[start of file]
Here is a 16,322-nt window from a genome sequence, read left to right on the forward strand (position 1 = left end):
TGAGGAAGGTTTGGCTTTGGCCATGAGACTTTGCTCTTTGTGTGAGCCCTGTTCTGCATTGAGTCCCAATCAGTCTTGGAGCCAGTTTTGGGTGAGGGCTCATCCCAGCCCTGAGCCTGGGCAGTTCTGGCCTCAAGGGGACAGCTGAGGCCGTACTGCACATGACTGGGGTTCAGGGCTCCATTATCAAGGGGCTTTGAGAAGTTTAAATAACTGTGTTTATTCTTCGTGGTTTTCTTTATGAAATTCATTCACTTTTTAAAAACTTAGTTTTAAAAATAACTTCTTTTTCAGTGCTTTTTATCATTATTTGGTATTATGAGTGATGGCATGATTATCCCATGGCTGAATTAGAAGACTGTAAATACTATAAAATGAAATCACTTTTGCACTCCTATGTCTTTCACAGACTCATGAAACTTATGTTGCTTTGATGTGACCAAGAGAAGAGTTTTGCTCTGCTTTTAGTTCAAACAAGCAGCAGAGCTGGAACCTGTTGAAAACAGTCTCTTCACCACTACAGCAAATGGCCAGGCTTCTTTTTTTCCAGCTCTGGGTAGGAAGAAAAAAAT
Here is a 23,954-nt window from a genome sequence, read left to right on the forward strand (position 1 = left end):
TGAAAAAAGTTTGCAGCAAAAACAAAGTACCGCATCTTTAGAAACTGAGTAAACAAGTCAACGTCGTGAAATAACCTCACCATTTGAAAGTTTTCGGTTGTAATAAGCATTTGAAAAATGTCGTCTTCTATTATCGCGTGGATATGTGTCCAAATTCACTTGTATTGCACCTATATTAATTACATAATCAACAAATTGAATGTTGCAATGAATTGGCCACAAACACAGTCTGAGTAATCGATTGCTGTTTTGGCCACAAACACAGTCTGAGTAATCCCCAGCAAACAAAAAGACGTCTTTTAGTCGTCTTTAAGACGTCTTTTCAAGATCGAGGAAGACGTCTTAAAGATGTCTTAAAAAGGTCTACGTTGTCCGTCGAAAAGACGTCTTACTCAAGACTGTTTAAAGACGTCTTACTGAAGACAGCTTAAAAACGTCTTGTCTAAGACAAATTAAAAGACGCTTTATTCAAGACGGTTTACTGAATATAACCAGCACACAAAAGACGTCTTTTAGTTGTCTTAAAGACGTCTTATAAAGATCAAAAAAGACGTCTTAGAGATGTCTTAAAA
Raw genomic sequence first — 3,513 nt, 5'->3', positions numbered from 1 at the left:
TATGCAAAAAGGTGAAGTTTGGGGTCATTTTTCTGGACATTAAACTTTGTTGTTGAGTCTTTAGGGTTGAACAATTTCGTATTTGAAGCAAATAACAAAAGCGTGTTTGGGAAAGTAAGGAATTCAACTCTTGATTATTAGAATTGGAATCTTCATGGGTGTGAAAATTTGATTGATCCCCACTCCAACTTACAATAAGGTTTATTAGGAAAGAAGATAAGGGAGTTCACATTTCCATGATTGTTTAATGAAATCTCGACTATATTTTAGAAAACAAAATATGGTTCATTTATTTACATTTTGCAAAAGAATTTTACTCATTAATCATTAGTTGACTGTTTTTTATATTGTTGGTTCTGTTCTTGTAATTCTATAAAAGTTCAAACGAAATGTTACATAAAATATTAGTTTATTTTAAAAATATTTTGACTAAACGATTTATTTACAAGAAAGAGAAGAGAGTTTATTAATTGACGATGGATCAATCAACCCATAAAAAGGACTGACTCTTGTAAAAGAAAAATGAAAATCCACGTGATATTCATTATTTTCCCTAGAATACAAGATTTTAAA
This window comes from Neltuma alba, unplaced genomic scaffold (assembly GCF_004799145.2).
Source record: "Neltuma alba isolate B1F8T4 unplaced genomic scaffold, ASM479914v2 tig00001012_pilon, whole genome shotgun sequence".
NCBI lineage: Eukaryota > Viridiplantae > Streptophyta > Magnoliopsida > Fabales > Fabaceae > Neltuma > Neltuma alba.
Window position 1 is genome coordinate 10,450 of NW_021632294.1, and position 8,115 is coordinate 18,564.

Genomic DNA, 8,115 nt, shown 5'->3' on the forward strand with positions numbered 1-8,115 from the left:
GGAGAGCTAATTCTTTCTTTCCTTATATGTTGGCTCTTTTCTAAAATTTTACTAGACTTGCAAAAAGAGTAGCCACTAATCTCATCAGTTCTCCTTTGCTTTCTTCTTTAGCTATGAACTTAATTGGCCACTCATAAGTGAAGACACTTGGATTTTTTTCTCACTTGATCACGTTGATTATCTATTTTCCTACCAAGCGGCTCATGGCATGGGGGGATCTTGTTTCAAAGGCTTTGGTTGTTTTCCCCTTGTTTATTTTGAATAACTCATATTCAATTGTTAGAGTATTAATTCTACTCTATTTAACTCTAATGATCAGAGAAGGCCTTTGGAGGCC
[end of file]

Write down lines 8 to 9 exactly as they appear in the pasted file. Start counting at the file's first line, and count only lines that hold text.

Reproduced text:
Source record: "Neltuma alba isolate B1F8T4 unplaced genomic scaffold, ASM479914v2 tig00001012_pilon, whole genome shotgun sequence".
NCBI lineage: Eukaryota > Viridiplantae > Streptophyta > Magnoliopsida > Fabales > Fabaceae > Neltuma > Neltuma alba.